As Nick Walker has pointed out in his excellent definition of autism, the lived experience of autism is “more intense and chaotic” than the world appears to most non-autistic people. Walker writes that, “on both the sensorimotor and cognitive levels, the autistic mind tends to register more information, and the impact of each bit of information tends to be both stronger and less predictable.” As you might imagine, living in a world that is intense, chaotic, and unpredictable is no easy task. Refusing everything is one way to assert some level of order and structure on a world that seems wildly out of control.
One approach a parent can take when their child starts saying no to everything like that is to help them experience feelings of competence. When a person feels like the entire world is out of control, they need victories and they need to be in charge of something. This can be difficult to address since typically a person who gets to the point of refusing everything is someone who has a lot of support needs and, as a result, has ended up in a position where just about everything is being done for them or done with minimal, passive input from them. How can you help someone in that position to get more control over their life?
One way to help someone who is unhappy with their lack of control and their struggles against a chaotic and unpredictable world is to help them increase their happiness and sense of control by helping them to increase their feelings of competence. You will have to start small, of course, but you can start anywhere and then build up from that point. What makes it tricky is that you will not be able to suggest anything as that will just get a “no” in response. As with many things when it comes to raising, mentoring, and educating a child, it has to be led by the child themselves.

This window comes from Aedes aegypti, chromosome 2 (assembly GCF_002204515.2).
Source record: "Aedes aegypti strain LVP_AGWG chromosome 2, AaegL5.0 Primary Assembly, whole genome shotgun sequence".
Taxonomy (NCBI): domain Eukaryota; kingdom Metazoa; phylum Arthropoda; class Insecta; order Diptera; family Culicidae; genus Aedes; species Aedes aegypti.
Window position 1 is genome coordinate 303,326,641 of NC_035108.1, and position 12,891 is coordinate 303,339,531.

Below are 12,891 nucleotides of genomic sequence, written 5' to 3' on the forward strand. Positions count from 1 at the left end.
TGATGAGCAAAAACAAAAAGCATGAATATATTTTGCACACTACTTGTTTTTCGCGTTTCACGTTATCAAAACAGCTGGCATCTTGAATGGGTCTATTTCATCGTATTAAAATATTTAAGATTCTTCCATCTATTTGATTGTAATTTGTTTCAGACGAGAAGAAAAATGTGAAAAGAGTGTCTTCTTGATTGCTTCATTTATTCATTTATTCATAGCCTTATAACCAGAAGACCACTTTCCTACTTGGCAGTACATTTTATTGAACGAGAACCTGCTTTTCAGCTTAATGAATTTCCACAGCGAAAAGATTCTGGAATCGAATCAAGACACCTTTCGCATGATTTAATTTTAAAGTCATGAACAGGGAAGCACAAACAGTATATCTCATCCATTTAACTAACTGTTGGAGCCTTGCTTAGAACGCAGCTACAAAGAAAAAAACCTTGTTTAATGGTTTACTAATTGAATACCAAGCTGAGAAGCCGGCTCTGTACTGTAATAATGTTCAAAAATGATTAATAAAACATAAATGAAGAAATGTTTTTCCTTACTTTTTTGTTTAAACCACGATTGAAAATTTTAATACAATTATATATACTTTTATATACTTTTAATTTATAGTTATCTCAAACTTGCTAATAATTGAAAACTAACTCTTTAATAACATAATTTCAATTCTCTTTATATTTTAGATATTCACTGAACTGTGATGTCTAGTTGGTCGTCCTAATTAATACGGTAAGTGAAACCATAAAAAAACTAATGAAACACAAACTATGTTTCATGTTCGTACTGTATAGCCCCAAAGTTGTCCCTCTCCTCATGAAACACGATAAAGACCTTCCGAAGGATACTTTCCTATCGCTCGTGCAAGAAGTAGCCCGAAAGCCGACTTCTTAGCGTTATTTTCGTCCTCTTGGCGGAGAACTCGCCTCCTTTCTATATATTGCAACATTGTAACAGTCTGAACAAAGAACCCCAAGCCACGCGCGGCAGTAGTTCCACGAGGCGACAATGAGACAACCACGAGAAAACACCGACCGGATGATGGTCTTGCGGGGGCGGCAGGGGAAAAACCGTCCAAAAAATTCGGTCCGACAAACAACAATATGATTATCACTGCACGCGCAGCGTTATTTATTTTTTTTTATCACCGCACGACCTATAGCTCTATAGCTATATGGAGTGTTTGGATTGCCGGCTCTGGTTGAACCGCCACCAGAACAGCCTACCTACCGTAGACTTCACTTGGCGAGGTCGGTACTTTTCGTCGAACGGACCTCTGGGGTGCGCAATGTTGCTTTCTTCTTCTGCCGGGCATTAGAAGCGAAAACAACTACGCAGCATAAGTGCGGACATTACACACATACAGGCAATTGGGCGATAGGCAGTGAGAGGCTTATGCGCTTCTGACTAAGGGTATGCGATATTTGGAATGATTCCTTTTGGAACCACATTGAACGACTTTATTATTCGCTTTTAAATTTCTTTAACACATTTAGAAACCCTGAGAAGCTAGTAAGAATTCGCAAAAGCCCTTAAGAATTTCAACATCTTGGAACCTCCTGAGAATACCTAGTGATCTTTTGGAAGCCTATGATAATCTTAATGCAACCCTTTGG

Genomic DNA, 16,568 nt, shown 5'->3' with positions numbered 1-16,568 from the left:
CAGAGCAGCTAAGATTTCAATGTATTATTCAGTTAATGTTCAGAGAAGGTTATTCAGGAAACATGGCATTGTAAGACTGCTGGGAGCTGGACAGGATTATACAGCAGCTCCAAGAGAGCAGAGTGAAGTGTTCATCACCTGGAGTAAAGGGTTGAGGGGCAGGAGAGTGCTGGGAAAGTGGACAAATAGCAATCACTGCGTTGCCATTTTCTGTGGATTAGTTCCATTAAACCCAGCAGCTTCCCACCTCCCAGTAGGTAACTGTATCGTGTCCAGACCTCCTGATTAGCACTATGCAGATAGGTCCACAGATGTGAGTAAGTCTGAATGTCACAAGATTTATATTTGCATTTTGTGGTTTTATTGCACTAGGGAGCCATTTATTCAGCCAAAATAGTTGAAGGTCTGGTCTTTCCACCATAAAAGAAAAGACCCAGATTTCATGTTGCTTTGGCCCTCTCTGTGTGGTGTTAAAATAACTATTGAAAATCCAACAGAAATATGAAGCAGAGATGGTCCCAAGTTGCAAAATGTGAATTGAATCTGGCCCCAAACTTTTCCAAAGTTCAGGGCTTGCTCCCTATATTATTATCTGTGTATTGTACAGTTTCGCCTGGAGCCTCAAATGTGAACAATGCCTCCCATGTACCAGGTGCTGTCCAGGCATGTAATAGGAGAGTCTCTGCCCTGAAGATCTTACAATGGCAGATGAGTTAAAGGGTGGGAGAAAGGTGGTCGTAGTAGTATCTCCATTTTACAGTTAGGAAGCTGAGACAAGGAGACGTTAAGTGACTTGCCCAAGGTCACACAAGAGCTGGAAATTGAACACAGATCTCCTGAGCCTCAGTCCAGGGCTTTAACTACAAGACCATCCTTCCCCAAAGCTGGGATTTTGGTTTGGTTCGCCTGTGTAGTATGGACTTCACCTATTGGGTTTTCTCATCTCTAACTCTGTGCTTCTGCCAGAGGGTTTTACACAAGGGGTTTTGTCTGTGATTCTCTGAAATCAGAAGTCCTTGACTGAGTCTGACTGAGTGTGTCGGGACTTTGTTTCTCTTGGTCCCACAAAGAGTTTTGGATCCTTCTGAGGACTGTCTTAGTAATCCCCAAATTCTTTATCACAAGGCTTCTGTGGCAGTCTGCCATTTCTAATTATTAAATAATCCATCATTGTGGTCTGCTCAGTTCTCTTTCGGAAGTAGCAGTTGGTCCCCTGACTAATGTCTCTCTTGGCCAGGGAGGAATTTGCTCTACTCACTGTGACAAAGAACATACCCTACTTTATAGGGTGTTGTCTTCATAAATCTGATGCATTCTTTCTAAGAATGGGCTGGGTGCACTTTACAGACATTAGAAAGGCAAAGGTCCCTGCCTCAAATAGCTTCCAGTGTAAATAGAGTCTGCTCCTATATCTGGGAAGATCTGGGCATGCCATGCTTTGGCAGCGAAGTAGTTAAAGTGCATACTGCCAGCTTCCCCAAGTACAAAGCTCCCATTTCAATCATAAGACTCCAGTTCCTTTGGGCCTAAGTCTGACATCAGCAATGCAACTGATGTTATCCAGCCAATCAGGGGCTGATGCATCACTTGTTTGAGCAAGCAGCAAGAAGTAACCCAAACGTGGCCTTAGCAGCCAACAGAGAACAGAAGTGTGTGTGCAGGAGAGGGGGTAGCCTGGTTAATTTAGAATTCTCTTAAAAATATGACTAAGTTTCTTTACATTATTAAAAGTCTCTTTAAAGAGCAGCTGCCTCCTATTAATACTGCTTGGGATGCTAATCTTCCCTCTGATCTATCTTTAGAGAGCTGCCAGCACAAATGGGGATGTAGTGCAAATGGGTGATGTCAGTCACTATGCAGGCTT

Start by choosing something that is not harmful or significant for the health and well-being of the person and that they have been fighting to get their way with for a while and give them their “no.” In fact, start by giving them every “no” you can spare. A person who has turned everything into a “no” is in crisis and getting them to feel safer, happier, and more competent is more important than a lot of the daily routine. So they miss a couple of baths and smell bad. So what? For a while, only insist on the absolutes and give them as many chances to take charge of their life as you can possibly give them.
Find other ways to help them discover more of a sense of competence and control. If they stack some blocks, don’t put them away too quickly. Let them savor their creation. The more you can give them space to take charge of their life and manipulate the physical world around them, the more you can make space for competence.
But don’t be surprised if skipping baths and stacking blocks is not enough. Examine their communication abilities. People often get frustrated when their communication abilities are lagging very far behind their communication needs. To move very far past that place where the person is refusing every single thing, you will want to help them find real control in their life and that cannot be found until they can communicate on a level that gets their needs met.
Never give up on helping Autistic people who need and want to increase their communication. Try every method. Offer every opportunity. Communication is such a fundamental need (and such a fundamental human right) that it is the cornerstone of competence and happiness. And competence and happiness are the cornerstones of a life well-lived.